Basic education needs dedicated fund - GNAT advocates
The Ghana National Association of Teachers (GNAT) has called for the establishment of a dedicated fund for basic education in the country.
That, it said, would address the challenges confronting basic education which was critical to the development of schoolchildren.
“It has become absolutely critical to provide dedicated funding to supplement the provision of goods, services and capital expenditures solely for basic education in Ghana.
“This dedicated fund will have a direct impact on the supply of learning materials and facilities such as textbooks and classroom blocks to engender healthy learning outcomes at the basic level,” the General Secretary of GNAT, Thomas Musah, said in an interview with the Daily Graphic.
He pointed out that funding for basic education would have a direct impact on the attainment of the Sustainable Development Goal (SDG 4) indicators related to education such as learning (SDG 4.1.1); Early Childhood Development and Education (SDG 4.2.1 and SDG 4.2.2); Information and Communications Technology skills (SDG 4.4. 1); and Child Functioning (child disability - SDG 4.5.1).
The GNAT General Secretary therefore, stressed the need for a national dialogue on the funding of basic education which outcome should lead to the enactment of a legislation to guarantee the establishment of a dedicated fund towards the realisation of the educational rights of Ghanaian children as enjoined by Article 25 of the 1992 Constitution.
The basic education programmes in Ghana are funded by the government through the consolidated fund.
The next major sources of funding are the Internally Generated Funds (IGF) with some inflows from Development Partners (DPs) and a portion of the petroleum revenue allocated to the annual budget - the Annual Budget Funding Amount (ABFA).
For instance, between 2017 and 2022, the Government of Ghana allocation averaged 78 per cent, with 15 per cent coming from the Internally Generated Fund (IGF), four per cent from DPs and three per cent from the ABFA.
However, Mr Musah said a careful analysis indicated that close to 90 per cent of government allocation to the education ministry went into compensation, with the remaining 10 per cent going into goods and services and capital expenditure.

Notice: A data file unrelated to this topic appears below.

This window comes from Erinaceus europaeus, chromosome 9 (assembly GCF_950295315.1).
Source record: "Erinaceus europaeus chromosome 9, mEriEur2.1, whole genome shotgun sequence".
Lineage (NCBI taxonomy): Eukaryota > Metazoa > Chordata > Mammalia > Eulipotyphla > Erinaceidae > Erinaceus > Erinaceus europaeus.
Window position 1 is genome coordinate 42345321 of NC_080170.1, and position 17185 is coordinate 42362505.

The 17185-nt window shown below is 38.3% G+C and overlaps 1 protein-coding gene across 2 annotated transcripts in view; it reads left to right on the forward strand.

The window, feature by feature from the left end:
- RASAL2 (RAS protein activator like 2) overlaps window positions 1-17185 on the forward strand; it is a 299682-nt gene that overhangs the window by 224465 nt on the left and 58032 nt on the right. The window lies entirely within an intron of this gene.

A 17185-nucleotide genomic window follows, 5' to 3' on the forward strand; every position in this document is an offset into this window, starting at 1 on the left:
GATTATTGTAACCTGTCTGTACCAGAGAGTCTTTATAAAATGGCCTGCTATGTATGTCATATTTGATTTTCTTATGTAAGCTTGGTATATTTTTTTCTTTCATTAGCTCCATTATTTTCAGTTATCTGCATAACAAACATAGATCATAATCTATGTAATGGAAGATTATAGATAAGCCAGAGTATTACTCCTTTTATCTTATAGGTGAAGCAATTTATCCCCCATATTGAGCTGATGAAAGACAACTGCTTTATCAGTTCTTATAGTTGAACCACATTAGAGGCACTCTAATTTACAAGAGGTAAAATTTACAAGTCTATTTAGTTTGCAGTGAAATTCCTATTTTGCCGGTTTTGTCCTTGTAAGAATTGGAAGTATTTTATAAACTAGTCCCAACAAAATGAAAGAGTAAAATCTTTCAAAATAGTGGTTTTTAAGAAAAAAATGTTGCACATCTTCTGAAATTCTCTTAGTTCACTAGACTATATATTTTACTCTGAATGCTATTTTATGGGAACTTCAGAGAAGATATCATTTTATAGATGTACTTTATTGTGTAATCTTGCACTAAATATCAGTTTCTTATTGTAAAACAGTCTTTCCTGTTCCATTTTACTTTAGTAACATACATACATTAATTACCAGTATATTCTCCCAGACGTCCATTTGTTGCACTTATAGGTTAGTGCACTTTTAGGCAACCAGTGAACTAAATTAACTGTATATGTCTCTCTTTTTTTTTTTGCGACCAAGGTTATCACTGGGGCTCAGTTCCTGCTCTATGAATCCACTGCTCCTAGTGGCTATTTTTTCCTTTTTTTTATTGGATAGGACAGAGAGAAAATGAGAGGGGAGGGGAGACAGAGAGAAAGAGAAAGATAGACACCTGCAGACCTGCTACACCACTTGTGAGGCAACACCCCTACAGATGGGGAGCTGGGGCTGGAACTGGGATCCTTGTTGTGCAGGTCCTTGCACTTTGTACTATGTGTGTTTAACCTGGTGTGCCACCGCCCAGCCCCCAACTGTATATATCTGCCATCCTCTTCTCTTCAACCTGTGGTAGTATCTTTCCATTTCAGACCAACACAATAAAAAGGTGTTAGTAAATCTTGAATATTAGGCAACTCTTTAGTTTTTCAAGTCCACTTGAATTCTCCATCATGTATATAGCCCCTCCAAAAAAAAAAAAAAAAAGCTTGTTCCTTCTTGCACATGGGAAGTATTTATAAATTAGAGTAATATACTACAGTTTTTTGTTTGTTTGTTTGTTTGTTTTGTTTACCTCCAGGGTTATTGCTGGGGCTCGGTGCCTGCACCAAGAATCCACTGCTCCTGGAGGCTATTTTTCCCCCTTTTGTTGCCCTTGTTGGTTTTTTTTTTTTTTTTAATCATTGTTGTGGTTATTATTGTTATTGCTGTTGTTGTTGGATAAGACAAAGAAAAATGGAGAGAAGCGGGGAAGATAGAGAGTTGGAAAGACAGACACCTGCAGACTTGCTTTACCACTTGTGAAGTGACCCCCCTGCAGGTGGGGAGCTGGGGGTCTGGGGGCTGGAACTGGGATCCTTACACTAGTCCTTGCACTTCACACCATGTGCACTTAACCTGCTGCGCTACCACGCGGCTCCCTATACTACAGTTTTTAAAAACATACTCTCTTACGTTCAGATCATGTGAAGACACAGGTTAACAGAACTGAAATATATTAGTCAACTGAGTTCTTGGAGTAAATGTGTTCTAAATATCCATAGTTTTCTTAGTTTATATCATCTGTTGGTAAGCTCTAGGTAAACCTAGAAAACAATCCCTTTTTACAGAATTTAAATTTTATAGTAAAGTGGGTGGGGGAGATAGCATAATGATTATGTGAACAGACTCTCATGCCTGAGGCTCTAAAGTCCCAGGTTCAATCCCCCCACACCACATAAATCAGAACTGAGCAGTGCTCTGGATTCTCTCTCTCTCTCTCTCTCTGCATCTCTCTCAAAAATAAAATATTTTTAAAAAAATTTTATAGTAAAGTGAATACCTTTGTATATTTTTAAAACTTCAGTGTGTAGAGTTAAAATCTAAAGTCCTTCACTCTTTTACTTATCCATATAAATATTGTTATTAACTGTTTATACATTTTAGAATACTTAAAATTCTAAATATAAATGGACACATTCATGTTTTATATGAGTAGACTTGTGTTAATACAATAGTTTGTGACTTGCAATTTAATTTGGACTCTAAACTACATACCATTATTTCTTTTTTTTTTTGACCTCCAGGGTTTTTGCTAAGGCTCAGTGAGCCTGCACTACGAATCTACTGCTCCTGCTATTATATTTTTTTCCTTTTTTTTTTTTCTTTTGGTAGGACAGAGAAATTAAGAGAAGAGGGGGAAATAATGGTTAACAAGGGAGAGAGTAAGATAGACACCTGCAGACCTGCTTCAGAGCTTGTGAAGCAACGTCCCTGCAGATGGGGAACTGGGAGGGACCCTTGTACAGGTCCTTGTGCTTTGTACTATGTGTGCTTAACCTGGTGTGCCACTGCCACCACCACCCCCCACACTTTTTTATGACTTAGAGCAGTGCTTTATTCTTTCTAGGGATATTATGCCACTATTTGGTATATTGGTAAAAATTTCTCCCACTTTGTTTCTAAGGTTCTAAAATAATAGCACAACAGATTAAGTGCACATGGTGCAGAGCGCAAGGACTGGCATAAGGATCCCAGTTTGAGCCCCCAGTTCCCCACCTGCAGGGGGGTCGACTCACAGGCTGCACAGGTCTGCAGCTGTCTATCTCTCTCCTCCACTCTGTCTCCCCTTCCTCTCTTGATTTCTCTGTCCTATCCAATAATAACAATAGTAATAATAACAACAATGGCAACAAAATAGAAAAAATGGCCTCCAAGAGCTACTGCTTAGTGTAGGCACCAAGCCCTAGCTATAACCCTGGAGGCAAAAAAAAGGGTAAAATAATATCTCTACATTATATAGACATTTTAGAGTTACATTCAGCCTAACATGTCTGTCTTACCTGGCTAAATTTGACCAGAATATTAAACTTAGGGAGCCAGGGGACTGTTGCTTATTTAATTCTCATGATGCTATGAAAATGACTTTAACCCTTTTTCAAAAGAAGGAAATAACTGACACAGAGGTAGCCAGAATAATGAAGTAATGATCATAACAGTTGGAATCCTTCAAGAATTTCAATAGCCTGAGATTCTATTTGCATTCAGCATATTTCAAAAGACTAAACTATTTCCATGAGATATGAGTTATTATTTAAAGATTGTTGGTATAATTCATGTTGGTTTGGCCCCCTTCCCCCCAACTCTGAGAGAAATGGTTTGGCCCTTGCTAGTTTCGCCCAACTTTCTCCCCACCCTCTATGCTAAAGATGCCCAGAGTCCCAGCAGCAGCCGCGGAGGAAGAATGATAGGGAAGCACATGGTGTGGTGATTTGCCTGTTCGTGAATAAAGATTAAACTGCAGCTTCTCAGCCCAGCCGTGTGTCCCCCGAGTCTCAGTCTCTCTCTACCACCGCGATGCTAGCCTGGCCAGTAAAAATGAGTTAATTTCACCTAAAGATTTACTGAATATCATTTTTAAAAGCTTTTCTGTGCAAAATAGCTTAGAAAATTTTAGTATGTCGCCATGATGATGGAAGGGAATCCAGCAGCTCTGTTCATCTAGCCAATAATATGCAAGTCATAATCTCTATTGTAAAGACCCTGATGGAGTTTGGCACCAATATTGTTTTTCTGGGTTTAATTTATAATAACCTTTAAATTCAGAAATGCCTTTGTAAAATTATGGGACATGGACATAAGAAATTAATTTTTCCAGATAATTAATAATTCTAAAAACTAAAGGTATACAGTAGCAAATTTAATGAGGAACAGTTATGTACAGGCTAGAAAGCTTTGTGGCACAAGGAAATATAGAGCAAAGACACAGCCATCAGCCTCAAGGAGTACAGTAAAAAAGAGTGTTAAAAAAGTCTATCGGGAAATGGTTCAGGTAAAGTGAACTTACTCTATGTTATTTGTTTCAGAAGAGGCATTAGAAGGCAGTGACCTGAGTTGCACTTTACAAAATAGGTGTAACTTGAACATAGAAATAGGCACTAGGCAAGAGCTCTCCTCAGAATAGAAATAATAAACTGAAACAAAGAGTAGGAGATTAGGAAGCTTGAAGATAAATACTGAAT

“The government currently allocates 3.8 per cent of the GDP to the education sector per the 2022 budget which is well below the UNESCO target of six per cent.
An analysis of the Programme Based Budget (2022-2025) of the Ministry of Education reveals that allocation to the sector is projected to decrease further into the medium term up until 2025.
“This, thus, becomes an issue of greater concern of government's intentions to reform the education sector at all levels to improve learning outcomes.
That commitment is not reflected in government's budgetary allocation projections,” he said.
Mr Musah said although the education sector received substantial budgetary allocations compared to the other social sectors in nominal terms, long delays, coupled with the high inflationary pressures the country was facing, usually resulted in huge reductions in the real value of those budgetary allocations, thus having an adverse effect on the quantity of goods and services that could be procured to support effective learning.
Between 2017 and 2021, he said the budget allocation (in nominal terms) to the Ministry of Education lost about 32 per cent of its value to inflation.
“Analysis of pre-tertiary levels (kindergarten to junior high school) budget data shows dips in the budget allocations to the sector from 23 per cent in 2019 to 16.2 per cent in 2020, which was below the 17 per cent average for Lower Middle-Income Countries (LMICs).
In recent times, Mr Musah said funding of basic education had seen a sharp decline from seven per cent of Gross Domestic Product (GDP) in 2012 to 3.8 per cent in 2022 and that “this has resulted in some challenges, especially from the early childhood education sub-sector through to junior high school, including inadequate goods and services, thus contributing to poor learning outcomes in the early grades”.
“Between 2017 and 2020, only eight per cent of the Ministry of Education's budget was spent on the management and subvention, which included other interventions such as the capitation grant and BECE subsidy.
This is an indication of the reason the capitation grant is among subsidies which experience funding challenges.
“For basic education, the ministry spent on the average for the same period, nine per cent on pre-school; 17 per cent on primary, and 15 per cent on JHS.
On the other hand, for the same period, the ministry spent on the average, over 26 per cent for Senior High School (SHS) and 23 per cent for tertiary education,” he revealed.
Comparatively, he said the proportion of the ministry's budget spent on pre-school and JHS had been below 20 per cent, adding that “this trend is an illustration of the low prioritisation of basic education, with its attendant negative impact on the provision of classroom infrastructure, goods and services (such as teaching and learning materials for basic schools), and teacher training.
This will ultimately lead to poor learning outcomes at the basic level.”
Sustainable Development Goal 4
Mr Musah said the country’s challenges in attaining the SDG 4 were more related to allocation and efficiency as opposed to resources which had a direct impact on the supply of learning materials such as textbooks, classroom blocks and other learning facilities, which hindered learning outcomes - particularly for basic education.
The former has a direct impact on the attainment of the SDG 4 indicators related to education such as Learning (SDG 4.1.1); Early Childhood Development and Education (SDG 4.2.1 and SDG 4.2.2); Information and Communication Technology skills (SDG 4.4.1); and Child Functioning (child disability - SDG 4.5.1) capital expenditure budgets for the ministry.